For the high-end spec, I’m using an RX 6800 to represent AMD and an RTX 3080 for Nvidia, both paired with 32GB of fast DDR4 RAM with SSDs. At this level, my recommended settings for a smooth 60fps target are a slight mix of Medium and High (See High PC Spec Optimised Table), with more weight to High on lighting, density and shadows which can provide more than 17% increase over High settings with negligible visual impact. The 5600X CPU has a lower view range than my 5800X3D CPU, which helps reduce pop-in. My RX 6800 targets an 1800p FSR3 Performance output with a bias to a ceiling of approx 1440p base resolution.
Whilst my RTX 3080 can do the same at 4K Balanced (1271p base), again with a bias to approx 1620p ceiling. This can still have dips below 60 in certain segments, such as streaming, dense foliage and larger explosions, which was true of all my tested machines, but in general play it feels very smooth, and above all solid on a mouse or controller input, which is vital for a first person shooter.
Beyond these GPU levels I would recommend scaling resolution to the FSR or DLSS 4K Ultra Quality without touching my recommended settings. There’s also a hidden “Unobtanium” setting that can be enabled from the command options within the Ubisoft launcher. This cranks everything to the absolute maximum, and is really only meant to be a test for future hardware, so you shouldn’t turn it on. The setting offers far higher ray counts, pixel sampling, increased shadow cascade, LoD and is so demanding that to hit 4K 60fps natively would require a GPU beyond anything available today. Still, I am very happy the team included this setting as a future-proof option, and I am sure it may become a future game to test GPU scaling when the next generation of GPUs comes around.
Bugs In The Forest
Although not the worst we have seen this year I did find many consistent bugs throughout my play, even after several launch patches dropped. Objects would often pop in and out of existence, flickering and dithered levels of detail, and light maps and even NPCs could appear and disappear instantly. The game crashed to the desktop a few times on my RTX 2070 as well, which may have been memory related, but the error trap was non-operational and was simply a hung application. Worse were the gameplay issues that came up: characters would face the wrong way during dialogue, and physics could flick and jump around at times. AI would lock into poses or simply warp around during battles into animation sets with little to no blending, and I had a few quest-breaking sections. One of the worst involved connecting to your beast – if you take too long. you can never mount it and you get flung to your death and fall through the map. In the end I had to rush this section as it appears to time out on the fade to black cutscene trigger. Although these issues were not frequent, I encountered them enough that it was worth noting.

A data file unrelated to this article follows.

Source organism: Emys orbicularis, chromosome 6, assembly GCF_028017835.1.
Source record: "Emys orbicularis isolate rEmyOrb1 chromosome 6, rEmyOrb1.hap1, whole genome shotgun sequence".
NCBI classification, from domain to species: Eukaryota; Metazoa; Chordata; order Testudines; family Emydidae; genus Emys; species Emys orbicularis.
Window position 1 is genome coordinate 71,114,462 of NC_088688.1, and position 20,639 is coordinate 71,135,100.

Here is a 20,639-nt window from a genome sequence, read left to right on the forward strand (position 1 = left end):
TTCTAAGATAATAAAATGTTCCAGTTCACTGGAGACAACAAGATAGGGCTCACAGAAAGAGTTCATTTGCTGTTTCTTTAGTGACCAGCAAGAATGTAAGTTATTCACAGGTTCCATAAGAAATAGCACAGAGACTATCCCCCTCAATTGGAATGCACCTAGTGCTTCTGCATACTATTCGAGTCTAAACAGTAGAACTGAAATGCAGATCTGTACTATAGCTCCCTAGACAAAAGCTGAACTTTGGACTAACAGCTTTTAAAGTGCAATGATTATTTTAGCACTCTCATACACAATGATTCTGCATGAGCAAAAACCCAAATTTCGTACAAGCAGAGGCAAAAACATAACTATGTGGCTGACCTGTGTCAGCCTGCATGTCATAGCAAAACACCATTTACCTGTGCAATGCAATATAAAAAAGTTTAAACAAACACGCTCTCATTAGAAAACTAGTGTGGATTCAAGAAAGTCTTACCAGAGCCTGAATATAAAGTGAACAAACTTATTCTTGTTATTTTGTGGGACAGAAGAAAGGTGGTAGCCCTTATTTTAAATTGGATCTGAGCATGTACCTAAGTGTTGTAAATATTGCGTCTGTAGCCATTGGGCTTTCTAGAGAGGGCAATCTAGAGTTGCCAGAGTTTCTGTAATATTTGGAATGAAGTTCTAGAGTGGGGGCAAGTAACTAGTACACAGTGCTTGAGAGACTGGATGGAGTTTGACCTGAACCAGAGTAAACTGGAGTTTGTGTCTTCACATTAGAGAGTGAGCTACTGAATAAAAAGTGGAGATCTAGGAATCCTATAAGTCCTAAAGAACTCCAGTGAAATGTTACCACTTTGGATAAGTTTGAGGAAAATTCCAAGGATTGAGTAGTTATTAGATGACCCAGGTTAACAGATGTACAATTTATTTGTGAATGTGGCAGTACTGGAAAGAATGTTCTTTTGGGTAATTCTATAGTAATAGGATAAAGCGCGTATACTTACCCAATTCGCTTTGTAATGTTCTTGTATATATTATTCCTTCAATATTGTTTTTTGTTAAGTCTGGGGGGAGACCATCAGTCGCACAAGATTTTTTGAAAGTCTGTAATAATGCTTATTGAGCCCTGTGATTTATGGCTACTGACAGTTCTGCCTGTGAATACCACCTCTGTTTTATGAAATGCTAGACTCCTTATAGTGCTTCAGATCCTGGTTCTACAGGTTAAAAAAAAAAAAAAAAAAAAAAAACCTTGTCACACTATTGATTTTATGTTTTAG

The world and audio quality is excellent: landscape creation, art, and lighting are certainly worthy of praise, as is the sound mix and audio propagation that likely utilizes ray tracing to allow sounds to occlude, reverb, originate, and generally bounce around you – a real highlight with the correct sound set-up. However, many aspects of the visual and presentation package do not align with that quality. Cutscenes are rarely more than a face-to-face chat, and big epic action sequences have no impact to them and can look incomplete. But worst of all, the models, materials, and animation are mixed with some last-generation levels as opposed to the incredibly lush and full world of Pandora you are thrust within. It crossed my mind often while playing that it all looks and plays very much like a Far Cry game in the Avatar universe, and I could never shake the feeling that was its original pitch. Even when compared to those games it looks mostly like an improved version of the Dunia engine, rather than the Snowdrop cogs that turn underneath this brand-new world.